CAST: Kenny Kwan, Steven Cheung, Charlene Choi, Gillian Cheung, Ray Lui, Cheung Tat Ming

DIRECTED BY: Adrian Kwan

DURATION: 88 minutes

COMPANY: Tai Seng, Cantonese Dolby Digital 5.1, Mandarin Stereo 2.0, Subtitles: English, Traditional Chinese, Simplified Chinese

Since the film “Papa Loves You” debuted and featured TWINS vocalist and actress Charlene Choi and the film debut of BOY’Z members Kenny Kwan and Steven Cheung, it was
inevitable that there soon would be a film starring the music pop duo.

“6 AM” is a story about Bowl (Kenny) and Noodles (Steven) who are your normal teenage guys who love TWINS and in one unfortunate day, has a run-in with restaurant workers (and wannabe gangsters) led by Razor (played by Cheung Tat Ming). Upon trying to run away from Razor and his goons, the duo happen to be
in the wrong place, in the wrong time.

The triad mini-boss has to meet with the big boss and needs to look for more members temporarily for the day so that it appears he has many young gangsters under him. Unfortunately, for the BOY’Z the get recruited.

At the meeting with the big boss (played by Ray Lui), due to a situation where he needs to stay calm in order to protect his family, he asks for each of the triad members to take part in a lottery and take part in a “Glory Mission”. And who wins the lottery? Itʼs our unlucky duo.

Their mission is to kill a rival gang member who is usually by himself after leaving the gym at 6:00 a.m. and to do it within 30 seconds after the clock strikes 6. With taking this glory mission, the duo are given $300,000HK and there is no way out. You either get killed or you end up in prison.  And thus the storyline of “6 AM” with the duo trying to find ways to spend their money and reflecting on their lives on a day that may very well be their last.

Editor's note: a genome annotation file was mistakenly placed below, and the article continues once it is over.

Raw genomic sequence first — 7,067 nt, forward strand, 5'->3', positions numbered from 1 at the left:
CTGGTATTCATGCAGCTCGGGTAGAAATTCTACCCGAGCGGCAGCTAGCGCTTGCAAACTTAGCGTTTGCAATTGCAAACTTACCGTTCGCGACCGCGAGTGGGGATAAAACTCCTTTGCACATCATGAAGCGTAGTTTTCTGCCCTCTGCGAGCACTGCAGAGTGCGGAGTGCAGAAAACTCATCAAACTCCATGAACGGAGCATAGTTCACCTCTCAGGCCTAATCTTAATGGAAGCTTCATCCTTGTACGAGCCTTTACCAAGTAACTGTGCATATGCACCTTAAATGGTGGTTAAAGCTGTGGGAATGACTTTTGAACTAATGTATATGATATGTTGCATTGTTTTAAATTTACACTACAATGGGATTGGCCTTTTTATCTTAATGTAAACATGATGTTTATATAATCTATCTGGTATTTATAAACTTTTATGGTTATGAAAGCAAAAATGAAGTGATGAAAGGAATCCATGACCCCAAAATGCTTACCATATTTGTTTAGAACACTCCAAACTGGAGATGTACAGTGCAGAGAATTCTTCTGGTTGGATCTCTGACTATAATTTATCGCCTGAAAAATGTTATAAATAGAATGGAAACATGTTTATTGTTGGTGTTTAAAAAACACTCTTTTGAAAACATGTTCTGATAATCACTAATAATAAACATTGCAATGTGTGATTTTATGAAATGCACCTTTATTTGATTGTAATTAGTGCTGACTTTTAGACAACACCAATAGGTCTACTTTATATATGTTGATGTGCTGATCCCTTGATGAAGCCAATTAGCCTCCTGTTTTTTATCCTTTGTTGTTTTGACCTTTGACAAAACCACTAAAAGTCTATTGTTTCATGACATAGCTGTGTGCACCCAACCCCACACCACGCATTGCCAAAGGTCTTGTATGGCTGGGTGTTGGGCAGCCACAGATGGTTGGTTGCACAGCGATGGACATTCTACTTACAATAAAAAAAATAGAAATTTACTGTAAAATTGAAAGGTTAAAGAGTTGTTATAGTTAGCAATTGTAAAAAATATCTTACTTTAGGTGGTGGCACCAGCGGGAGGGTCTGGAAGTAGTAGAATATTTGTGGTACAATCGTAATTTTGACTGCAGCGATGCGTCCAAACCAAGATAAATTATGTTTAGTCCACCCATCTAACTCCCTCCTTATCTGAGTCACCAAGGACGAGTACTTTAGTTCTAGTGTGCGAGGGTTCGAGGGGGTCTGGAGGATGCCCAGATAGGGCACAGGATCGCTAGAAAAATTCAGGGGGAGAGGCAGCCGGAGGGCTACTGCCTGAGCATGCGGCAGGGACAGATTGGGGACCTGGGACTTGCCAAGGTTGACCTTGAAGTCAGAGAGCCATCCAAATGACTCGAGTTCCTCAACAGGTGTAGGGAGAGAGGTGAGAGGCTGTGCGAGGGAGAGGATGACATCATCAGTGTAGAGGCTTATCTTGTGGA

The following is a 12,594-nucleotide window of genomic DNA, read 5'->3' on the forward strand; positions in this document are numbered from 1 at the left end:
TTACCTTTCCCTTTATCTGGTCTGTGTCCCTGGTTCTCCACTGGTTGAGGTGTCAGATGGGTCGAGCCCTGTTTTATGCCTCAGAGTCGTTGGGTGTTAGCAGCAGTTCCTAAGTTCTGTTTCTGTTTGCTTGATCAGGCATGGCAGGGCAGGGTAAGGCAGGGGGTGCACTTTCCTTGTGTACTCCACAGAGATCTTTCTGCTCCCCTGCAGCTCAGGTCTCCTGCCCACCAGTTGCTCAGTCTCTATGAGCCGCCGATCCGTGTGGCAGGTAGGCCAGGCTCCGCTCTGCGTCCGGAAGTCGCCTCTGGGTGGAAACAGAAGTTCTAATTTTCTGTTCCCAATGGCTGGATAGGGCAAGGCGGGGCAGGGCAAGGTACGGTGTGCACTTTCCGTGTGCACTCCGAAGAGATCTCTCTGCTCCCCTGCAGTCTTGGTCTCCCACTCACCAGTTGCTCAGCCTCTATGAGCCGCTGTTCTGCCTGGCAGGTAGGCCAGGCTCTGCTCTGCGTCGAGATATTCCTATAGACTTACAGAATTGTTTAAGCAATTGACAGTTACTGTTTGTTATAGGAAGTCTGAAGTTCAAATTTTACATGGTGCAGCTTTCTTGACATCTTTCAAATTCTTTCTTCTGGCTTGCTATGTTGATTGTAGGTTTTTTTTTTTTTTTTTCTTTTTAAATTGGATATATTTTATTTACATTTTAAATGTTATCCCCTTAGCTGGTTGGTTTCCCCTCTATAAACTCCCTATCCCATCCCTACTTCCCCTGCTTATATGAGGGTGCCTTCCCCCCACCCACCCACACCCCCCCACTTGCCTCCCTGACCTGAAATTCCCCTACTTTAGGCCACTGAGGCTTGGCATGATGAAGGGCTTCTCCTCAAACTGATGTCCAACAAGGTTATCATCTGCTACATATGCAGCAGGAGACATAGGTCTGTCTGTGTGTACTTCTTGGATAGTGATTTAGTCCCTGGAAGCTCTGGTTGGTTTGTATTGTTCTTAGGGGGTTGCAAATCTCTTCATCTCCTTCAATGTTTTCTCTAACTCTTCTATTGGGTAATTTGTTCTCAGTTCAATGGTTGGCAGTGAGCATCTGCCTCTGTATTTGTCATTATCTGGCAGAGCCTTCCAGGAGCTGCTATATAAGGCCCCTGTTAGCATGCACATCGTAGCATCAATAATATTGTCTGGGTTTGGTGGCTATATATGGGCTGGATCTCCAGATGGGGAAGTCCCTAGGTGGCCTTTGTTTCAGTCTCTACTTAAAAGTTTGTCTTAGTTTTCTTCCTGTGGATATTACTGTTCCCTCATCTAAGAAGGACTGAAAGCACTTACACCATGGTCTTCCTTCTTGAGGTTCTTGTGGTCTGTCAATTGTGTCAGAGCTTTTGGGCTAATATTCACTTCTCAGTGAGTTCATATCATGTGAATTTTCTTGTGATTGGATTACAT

Written by Tsang Kan-Cheong (Coscreenwriter of popular Stephen Chow films “Shaolin Soccer” and “Kung Fu Hustle”) and directed by Adrian Kwan (“Miracle Box” and “If U Care”), 6 AM definitely has a problem within its storyline and pacing.

Itʼs not because it is a movie to promote a pop music idol duo but the problem is trying to make two clean cut music stars as triad members. From watching them nearly spend
all their money on gambling to paying to be part in a scene in a film starring the TWINS. Watching them in a variety of ways to how they will spend their money became very boring and irritating.

Granted, some parts of the film were enjoyable but itʼs very difficult to sit back and watch this film comfortably. A “Young and Dangerous” film, this is not. This movie is about reflection about oneʼs life an what has been taken for granted. Unfortunately, by the time you get to the “reflection” part of the film, you had to sit back an watch how the duo will spend their money.

A third character, Bowlʼs sister (played by Katie Kwok) has several scenes which serves as a break after a BOY’Z scene.

Although serving as a break after long BOY’Z scenes, the scenes just show her as an unfavorable character as she shows off how tough she is and how she is a girl who caught her boyfriend cheating with another girl. I felt that this film shouldnʼt even wasted so much of unnecessary
scenes on her.

My favorite part of the film? Of course, I mentioned the TWINS and this is possibly one of my few favorite parts of the movie as Bowl and Noodles spend a lot of money to be part of a scene with Charlene and Gillian (playing themselves). But there are not many scenes that I enjoyed and the scene with the BOY’Z and TWINS could be seen as cute or very irritating.

As for the DVD, I have the Tai Seng US release which doesnʼt feature any special features but a trailer for the film. This film joins many other Asian films that feature popular music stars. Mainly showcasing the talent and not having much of a storyline.

Where TWINZ members Charlene Choi and Gillian Cheung fortunately have had the opportunity to be part of really good films as individuals, not sure if the BOY’Z will ever be parted and be featured individually in their own films anytime soon because “6 AM” is a disappointment.  This film joins many other Asian films that feature popular music stars. Mainly showcasing the talent and not having much of a storyline. “6 AM” is a disappointment.

I will say that BOY’Z duo, Kenny Kwan and Steven Cheung have potential and we will see more of them in the future, unfortunately for the present, their major debut in “6 AM” is unfortunately disappointing.